Theatre for Justice (T4J) is under the corporate umbrella of National Judicial Conduct and Disability Law Project, Inc., a nonprofit legal reform organization that many know as THE LAW PROJECT. T4J was formed in 2013, but did not become operational for all practical purposes until Spring 2014. Dr. Stephen Rushing, T4J's initial Director, articulated the program's vision.
THE PROGRAM VISION
Dr. Stephen Rushing eloquently explained:
The freedoms lost as a result of judicial misconduct and other forms of injustice are the source material for Theatre for Justice. Recognizing the powers of all types of theatre to transcend as well as teach about anarchism in the art of law (something known to those like Agosto Boal and others), NJCDLP’s Theatre for Justice seeks to discover and reveal the truth about the shortcomings of our legal system and the negative impact it has on society and civilization. Serving the common good is our ultimate end.
Whether it is drama, comedy, tragedy, farce, or satire, the resolve is the same. Didactic in purpose, our goal is to promote an understanding of (legal and) judicial systems when they run amok, inconsistent with the canons of their Constitutions. In turn, we promote an understanding of those systems when they succeed.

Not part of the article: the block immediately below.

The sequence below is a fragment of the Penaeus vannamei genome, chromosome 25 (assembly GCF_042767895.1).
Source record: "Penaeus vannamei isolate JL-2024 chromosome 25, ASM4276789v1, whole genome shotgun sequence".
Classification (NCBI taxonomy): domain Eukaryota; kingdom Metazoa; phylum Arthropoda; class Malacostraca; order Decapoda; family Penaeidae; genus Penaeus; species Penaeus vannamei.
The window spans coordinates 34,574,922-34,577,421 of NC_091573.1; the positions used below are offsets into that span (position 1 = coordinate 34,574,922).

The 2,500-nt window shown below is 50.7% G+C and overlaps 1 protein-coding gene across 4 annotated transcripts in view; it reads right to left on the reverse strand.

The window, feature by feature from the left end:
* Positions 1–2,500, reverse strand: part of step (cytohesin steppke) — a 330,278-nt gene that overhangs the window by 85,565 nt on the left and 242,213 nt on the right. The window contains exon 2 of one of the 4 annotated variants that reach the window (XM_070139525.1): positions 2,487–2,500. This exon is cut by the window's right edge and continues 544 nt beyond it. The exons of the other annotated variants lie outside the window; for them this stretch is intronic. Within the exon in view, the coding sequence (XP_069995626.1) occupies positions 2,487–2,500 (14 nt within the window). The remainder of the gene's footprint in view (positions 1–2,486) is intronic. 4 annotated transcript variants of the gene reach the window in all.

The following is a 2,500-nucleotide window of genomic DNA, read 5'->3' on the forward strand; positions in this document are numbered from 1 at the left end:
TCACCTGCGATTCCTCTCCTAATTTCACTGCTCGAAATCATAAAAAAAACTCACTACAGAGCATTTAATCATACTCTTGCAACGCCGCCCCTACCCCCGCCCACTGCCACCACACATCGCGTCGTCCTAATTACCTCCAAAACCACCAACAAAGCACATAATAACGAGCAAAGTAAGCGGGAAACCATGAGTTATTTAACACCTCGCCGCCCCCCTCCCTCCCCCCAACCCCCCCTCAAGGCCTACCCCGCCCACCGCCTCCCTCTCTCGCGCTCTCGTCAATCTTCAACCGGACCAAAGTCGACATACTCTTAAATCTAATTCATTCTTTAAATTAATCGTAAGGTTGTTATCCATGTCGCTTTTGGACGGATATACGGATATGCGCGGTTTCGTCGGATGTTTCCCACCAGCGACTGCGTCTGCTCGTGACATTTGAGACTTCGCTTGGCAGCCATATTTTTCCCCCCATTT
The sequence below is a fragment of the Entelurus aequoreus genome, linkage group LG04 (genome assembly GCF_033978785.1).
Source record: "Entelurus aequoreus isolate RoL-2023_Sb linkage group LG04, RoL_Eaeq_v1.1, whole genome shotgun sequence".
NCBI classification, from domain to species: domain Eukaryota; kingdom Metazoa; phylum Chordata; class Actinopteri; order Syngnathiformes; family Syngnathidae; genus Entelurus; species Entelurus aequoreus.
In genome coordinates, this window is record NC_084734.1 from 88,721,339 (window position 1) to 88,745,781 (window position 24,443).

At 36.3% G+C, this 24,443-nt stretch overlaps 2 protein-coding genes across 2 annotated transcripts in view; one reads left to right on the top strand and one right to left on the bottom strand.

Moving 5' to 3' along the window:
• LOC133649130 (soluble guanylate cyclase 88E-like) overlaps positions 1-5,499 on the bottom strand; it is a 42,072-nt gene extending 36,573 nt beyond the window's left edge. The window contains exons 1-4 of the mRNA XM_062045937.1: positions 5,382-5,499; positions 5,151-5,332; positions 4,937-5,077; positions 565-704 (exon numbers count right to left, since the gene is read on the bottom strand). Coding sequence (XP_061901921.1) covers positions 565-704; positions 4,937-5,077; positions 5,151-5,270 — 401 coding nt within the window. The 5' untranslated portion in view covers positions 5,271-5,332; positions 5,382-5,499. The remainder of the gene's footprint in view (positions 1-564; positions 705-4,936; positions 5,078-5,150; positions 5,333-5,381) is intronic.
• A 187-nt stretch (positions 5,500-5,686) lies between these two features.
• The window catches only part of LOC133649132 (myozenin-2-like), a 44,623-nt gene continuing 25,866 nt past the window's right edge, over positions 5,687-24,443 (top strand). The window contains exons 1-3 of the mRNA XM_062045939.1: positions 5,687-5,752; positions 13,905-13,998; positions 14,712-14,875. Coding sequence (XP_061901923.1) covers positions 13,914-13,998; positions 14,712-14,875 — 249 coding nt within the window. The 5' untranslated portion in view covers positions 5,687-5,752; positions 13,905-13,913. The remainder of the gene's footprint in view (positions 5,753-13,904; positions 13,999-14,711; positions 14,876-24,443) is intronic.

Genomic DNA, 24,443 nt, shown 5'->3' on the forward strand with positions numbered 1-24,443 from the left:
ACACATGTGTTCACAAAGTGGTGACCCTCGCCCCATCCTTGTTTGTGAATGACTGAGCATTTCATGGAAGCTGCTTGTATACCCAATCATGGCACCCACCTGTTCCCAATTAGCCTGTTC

(W)e invite collaborative endeavors to recreate older works and fashion new ones that advance a better understanding of our judicial system and how it functions and malfunctions.
So T4J is very much a teaching tool.
WHAT IS THEATRE FOR JUSTICE?
Theatre for Justice (T4J) is a nonprofit prisoner art promoter, stage play producer, and performing arts education program. T4J addresses social justice issues both onstage and off stage through expos. So T4J’s work is advocacy, but more to increase awareness of and sympathy for competing positions than indoctrinate audiences.
As an outlet for messages of THE LAW PROJECT and other advocates, T4J hardly strives to be neutral. But its proselytizing is limited to suggesting that Americans should embrace positive change. If one or more expo participants effectively suggest to audience members what that change should be, those advocates gain support. To T4J’s credit is an event riveted by the exchange of ideas.
T4J's Creative and Lead Administrative Team
Sarah Roche joined T4J as its Production Manager and graciously accepted the position of T4J Director from Dr. Stephen Rushing. Sarah is a phenomenal scientist and engineer. But her studies also included theatre at Indiana University with emphasis on Creative Writing. She produced, directed, built stages, and acted in theatre at Indiana University and on PBS local television in Gary, Indiana. She won awards for Best Technical Stage Design and Costume Design for The Oz; Special Effects, Prop Construction, Sound and Lighting for Aida; Makeup, Technical Editing, Stage Design, Costume Design for Dream Girls. She is an Honorary member of the Alpha Psi Omega Theatre Society.
Sarah taught Creative Writing at Chicago’s Alternative Schools, 1987-1990, for displaced teens, effectively helping a quarter of the drop out population to receive their GEDs. In the late 80’s and early 90’s, WAIF 88.3 FM radio played a series of African Historical segments written by Sarah. During that time, Sarah also played in the first violin line-up with the Chicago Philharmonic Orchestra.